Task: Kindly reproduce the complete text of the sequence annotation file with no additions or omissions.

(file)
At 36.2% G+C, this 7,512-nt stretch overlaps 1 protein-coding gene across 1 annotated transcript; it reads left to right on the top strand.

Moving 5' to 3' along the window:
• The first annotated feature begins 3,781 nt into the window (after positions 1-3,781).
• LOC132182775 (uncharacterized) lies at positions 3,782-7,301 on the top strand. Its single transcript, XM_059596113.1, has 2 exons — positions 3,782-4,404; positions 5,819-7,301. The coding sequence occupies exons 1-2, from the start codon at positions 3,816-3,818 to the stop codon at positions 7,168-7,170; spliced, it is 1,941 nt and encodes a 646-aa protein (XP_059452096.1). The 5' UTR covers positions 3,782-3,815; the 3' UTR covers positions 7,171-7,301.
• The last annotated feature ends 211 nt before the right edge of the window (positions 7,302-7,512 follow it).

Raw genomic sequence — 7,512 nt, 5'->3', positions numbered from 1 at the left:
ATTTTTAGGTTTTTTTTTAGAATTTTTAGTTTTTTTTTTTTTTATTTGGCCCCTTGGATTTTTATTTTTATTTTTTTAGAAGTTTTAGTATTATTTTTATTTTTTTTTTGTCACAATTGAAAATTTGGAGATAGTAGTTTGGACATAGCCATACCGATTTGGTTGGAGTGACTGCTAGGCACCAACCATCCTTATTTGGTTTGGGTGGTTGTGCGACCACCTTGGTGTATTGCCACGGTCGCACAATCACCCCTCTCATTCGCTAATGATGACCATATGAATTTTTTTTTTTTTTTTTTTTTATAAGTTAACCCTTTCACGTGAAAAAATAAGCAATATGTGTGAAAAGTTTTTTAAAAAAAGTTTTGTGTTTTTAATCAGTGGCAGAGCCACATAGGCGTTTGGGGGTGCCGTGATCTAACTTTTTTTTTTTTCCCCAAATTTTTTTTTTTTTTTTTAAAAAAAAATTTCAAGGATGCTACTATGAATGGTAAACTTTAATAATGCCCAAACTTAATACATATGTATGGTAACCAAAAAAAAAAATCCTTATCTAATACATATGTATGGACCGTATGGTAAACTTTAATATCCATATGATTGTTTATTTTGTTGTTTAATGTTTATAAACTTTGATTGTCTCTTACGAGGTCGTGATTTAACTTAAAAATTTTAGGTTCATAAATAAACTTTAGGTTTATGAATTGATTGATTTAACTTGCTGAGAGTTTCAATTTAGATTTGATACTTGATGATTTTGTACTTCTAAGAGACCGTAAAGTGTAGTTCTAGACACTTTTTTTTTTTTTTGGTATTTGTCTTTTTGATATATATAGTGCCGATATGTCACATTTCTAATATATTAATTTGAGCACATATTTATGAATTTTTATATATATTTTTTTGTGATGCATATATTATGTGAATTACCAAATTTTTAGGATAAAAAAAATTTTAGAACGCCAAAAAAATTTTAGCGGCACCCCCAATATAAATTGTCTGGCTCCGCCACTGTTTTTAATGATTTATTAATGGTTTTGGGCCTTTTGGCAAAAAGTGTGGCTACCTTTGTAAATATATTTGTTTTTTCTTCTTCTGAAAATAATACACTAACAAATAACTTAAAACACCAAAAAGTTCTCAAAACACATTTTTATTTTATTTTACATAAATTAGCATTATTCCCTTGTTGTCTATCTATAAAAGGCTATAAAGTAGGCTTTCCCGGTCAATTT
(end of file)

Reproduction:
At 36.2% G+C, this 7,512-nt stretch overlaps 1 protein-coding gene across 1 annotated transcript; it reads left to right on the top strand.

Moving 5' to 3' along the window:
• The first annotated feature begins 3,781 nt into the window (after positions 1-3,781).
• LOC132182775 (uncharacterized) lies at positions 3,782-7,301 on the top strand. Its single transcript, XM_059596113.1, has 2 exons — positions 3,782-4,404; positions 5,819-7,301. The coding sequence occupies exons 1-2, from the start codon at positions 3,816-3,818 to the stop codon at positions 7,168-7,170; spliced, it is 1,941 nt and encodes a 646-aa protein (XP_059452096.1). The 5' UTR covers positions 3,782-3,815; the 3' UTR covers positions 7,171-7,301.
• The last annotated feature ends 211 nt before the right edge of the window (positions 7,302-7,512 follow it).

Raw genomic sequence — 7,512 nt, 5'->3', positions numbered from 1 at the left:
ATTTTTAGGTTTTTTTTTAGAATTTTTAGTTTTTTTTTTTTTTATTTGGCCCCTTGGATTTTTATTTTTATTTTTTTAGAAGTTTTAGTATTATTTTTATTTTTTTTTTGTCACAATTGAAAATTTGGAGATAGTAGTTTGGACATAGCCATACCGATTTGGTTGGAGTGACTGCTAGGCACCAACCATCCTTATTTGGTTTGGGTGGTTGTGCGACCACCTTGGTGTATTGCCACGGTCGCACAATCACCCCTCTCATTCGCTAATGATGACCATATGAATTTTTTTTTTTTTTTTTTTTTATAAGTTAACCCTTTCACGTGAAAAAATAAGCAATATGTGTGAAAAGTTTTTTAAAAAAAGTTTTGTGTTTTTAATCAGTGGCAGAGCCACATAGGCGTTTGGGGGTGCCGTGATCTAACTTTTTTTTTTTTCCCCAAATTTTTTTTTTTTTTTTTAAAAAAAAATTTCAAGGATGCTACTATGAATGGTAAACTTTAATAATGCCCAAACTTAATACATATGTATGGTAACCAAAAAAAAAAATCCTTATCTAATACATATGTATGGACCGTATGGTAAACTTTAATATCCATATGATTGTTTATTTTGTTGTTTAATGTTTATAAACTTTGATTGTCTCTTACGAGGTCGTGATTTAACTTAAAAATTTTAGGTTCATAAATAAACTTTAGGTTTATGAATTGATTGATTTAACTTGCTGAGAGTTTCAATTTAGATTTGATACTTGATGATTTTGTACTTCTAAGAGACCGTAAAGTGTAGTTCTAGACACTTTTTTTTTTTTTTGGTATTTGTCTTTTTGATATATATAGTGCCGATATGTCACATTTCTAATATATTAATTTGAGCACATATTTATGAATTTTTATATATATTTTTTTGTGATGCATATATTATGTGAATTACCAAATTTTTAGGATAAAAAAAATTTTAGAACGCCAAAAAAATTTTAGCGGCACCCCCAATATAAATTGTCTGGCTCCGCCACTGTTTTTAATGATTTATTAATGGTTTTGGGCCTTTTGGCAAAAAGTGTGGCTACCTTTGTAAATATATTTGTTTTTTCTTCTTCTGAAAATAATACACTAACAAATAACTTAAAACACCAAAAAGTTCTCAAAACACATTTTTATTTTATTTTACATAAATTAGCATTATTCCCTTGTTGTCTATCTATAAAAGGCTATAAAGTAGGCTTTCCCGGTCAATTT